Friday, April 18, 2014


Below is a photo of Cherokee Village in 1975 or '74. When the number of girls enrolled as campers boomed in the early 1970s, Halbe Brown asked the seasonal director team how they could accommodate the increased numbers. The response was to create a new village for the oldest girls. Tacoma had been the oldest village since the beginning of girls' camp. Now "Cherokee" would be the oldest. But where to house them? The boys CITs were now in Hayden, since its renovation in 1968 or '69; the girls CITs were traditionally in Turrell Lodge. Pigeon Lodge was used for staff housing upstairs and the Staff Lounge downstairs. That left Biscuit Lodge, so the oldest girls moved in there. The then-new Tokyo YMCA partnership in a few years (early 1980s) moved into Pigeon and Biscuit, so eventually the oldest girls village had to move again. I created "Windsong" village in 1983 (and two years later, "Quinnipiac" in 1985 in Hird Lodge). "Windsong" moved into Turrell and was there for some years until Kresge was built in the '90s. In between "Cherokee" and the making of "Windsong" there were a few summers of "Sunburst" village, living in odd spots around camp; one summer "Sunburst" even lived in a few platform tents set up at the edge of the woods behind the Ad Office! They used the Ad office bathroom for showering!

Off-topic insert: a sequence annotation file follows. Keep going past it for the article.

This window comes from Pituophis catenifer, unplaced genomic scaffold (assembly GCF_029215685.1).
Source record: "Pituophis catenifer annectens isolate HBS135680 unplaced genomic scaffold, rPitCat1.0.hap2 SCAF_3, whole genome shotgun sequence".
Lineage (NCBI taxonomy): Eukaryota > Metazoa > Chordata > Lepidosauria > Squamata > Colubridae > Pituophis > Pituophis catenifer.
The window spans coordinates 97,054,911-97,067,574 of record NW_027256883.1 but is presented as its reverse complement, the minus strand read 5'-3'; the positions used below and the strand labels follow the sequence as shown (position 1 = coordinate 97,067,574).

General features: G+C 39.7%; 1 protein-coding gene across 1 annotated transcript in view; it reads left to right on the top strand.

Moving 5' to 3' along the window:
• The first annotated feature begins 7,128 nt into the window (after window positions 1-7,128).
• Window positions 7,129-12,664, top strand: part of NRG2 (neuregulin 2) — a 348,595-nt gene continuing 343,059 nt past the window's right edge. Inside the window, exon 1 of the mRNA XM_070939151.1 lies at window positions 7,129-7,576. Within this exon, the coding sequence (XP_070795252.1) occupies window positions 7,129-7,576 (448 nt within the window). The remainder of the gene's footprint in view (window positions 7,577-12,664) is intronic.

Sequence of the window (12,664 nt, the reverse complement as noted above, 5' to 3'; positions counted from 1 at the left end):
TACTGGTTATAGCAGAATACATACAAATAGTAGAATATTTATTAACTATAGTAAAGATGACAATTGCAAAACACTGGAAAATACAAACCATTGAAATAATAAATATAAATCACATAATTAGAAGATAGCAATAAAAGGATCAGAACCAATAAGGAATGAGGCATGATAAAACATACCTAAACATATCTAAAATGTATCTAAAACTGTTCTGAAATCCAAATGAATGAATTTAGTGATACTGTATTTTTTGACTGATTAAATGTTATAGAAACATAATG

But Cherokee was not a success. The camps were still divided by boys and girls. The oldest girls couldn't be expected to walk all the way across campus for meals in the girls' dining hall (now Geyer Hall). And there wasn't room there for more than the four original villages: Pokey, Susky, Sacky and Tacoma. So Cherokee ate in the boys' dining hall, in the back room ("Hemlock Lounge"). It means, let's just say, that they received a great deal of attention from the boys in the oldest villages, creating some rivalries with Tacoma and even Sacky. In Hemlock Lounge they ate with the program staff and administrative staff, and that wasn't a good fit either. Still, it was a few years of interesting experiment, and I'm sure that those who came through Cherokee on their way to CIT remember the experience fondly.